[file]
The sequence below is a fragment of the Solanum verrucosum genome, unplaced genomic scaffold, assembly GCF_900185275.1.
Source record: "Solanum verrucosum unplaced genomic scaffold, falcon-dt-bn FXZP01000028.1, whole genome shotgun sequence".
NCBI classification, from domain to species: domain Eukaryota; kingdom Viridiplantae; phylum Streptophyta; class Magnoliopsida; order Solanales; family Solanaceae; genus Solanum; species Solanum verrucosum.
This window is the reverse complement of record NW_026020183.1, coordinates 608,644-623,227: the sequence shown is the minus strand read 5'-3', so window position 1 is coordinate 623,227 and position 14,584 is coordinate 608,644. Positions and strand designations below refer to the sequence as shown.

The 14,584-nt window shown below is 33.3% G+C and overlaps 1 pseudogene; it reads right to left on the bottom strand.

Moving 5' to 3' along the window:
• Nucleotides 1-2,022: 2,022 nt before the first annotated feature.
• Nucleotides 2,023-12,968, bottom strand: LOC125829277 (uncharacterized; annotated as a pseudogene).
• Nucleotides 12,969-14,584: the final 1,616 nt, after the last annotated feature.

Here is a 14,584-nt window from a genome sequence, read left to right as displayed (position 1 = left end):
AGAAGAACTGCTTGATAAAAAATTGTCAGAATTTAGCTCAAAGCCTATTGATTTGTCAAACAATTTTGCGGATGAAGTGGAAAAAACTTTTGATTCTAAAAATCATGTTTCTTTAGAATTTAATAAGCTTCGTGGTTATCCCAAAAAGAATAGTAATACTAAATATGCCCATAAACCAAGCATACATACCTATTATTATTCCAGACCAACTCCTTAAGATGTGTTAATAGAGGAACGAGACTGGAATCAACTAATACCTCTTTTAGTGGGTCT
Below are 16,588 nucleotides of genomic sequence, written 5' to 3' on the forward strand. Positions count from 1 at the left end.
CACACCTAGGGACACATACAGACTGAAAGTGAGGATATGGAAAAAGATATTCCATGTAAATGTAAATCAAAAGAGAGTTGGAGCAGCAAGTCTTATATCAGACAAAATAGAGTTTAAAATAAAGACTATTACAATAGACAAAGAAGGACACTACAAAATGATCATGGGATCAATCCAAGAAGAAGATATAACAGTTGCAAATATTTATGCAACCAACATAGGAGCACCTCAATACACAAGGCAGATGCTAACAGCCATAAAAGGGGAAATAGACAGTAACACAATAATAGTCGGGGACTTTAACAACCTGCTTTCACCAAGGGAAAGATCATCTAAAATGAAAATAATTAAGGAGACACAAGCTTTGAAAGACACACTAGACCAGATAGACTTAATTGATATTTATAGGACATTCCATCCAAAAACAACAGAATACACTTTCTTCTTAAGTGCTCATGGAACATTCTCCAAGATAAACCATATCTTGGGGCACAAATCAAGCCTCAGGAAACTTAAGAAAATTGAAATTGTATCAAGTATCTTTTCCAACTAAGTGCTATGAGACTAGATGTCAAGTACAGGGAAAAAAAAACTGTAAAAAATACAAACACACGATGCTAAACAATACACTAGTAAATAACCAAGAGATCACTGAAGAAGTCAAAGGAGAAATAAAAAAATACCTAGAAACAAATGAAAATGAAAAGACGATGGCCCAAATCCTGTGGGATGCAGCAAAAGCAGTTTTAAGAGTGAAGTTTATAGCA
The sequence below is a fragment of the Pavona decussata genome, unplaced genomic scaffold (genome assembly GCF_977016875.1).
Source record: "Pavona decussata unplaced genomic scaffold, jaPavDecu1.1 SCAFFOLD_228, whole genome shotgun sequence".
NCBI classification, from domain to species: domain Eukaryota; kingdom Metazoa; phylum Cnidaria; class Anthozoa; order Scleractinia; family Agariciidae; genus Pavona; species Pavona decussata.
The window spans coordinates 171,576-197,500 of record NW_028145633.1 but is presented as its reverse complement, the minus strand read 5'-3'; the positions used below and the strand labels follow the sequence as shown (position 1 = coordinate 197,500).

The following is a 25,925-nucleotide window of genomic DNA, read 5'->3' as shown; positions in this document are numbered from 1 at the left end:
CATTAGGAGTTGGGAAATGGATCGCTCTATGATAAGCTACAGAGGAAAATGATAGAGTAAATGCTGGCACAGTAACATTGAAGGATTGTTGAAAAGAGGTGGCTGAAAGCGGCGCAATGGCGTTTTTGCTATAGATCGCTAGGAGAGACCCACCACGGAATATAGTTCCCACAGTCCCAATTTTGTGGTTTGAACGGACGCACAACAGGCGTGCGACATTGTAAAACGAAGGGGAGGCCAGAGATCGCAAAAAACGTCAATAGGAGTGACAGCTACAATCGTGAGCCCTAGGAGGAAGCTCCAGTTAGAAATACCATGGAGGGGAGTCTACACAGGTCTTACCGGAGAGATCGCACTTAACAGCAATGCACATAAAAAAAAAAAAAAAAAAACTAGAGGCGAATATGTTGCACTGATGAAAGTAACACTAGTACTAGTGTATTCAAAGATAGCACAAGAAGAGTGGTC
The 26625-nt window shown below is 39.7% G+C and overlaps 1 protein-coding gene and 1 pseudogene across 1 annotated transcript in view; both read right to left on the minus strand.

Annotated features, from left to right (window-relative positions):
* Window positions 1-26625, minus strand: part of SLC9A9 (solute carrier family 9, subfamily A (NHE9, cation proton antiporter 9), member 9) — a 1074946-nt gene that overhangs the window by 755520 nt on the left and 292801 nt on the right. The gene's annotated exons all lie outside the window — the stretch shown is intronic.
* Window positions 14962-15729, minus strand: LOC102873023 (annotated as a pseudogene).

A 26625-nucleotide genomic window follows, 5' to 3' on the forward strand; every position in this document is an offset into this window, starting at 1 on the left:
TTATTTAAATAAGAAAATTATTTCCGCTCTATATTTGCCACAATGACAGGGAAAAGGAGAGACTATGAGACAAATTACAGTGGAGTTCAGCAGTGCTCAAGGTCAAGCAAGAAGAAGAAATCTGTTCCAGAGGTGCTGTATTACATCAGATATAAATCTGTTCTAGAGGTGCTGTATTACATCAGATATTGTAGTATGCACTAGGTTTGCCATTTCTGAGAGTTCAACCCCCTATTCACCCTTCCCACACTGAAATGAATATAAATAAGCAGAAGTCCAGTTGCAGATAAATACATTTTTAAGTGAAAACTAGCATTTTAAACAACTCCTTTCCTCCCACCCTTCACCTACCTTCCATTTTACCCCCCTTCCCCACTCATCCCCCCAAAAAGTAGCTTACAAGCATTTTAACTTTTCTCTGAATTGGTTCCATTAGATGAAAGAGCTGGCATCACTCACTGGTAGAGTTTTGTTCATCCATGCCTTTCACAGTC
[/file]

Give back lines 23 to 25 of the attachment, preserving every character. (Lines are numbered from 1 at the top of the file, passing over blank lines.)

* Window positions 14962-15729, minus strand: LOC102873023 (annotated as a pseudogene).

A 26625-nucleotide genomic window follows, 5' to 3' on the forward strand; every position in this document is an offset into this window, starting at 1 on the left:
TTATTTAAATAAGAAAATTATTTCCGCTCTATATTTGCCACAATGACAGGGAAAAGGAGAGACTATGAGACAAATTACAGTGGAGTTCAGCAGTGCTCAAGGTCAAGCAAGAAGAAGAAATCTGTTCCAGAGGTGCTGTATTACATCAGATATAAATCTGTTCTAGAGGTGCTGTATTACATCAGATATTGTAGTATGCACTAGGTTTGCCATTTCTGAGAGTTCAACCCCCTATTCACCCTTCCCACACTGAAATGAATATAAATAAGCAGAAGTCCAGTTGCAGATAAATACATTTTTAAGTGAAAACTAGCATTTTAAACAACTCCTTTCCTCCCACCCTTCACCTACCTTCCATTTTACCCCCCTTCCCCACTCATCCCCCCAAAAAGTAGCTTACAAGCATTTTAACTTTTCTCTGAATTGGTTCCATTAGATGAAAGAGCTGGCATCACTCACTGGTAGAGTTTTGTTCATCCATGCCTTTCACAGTC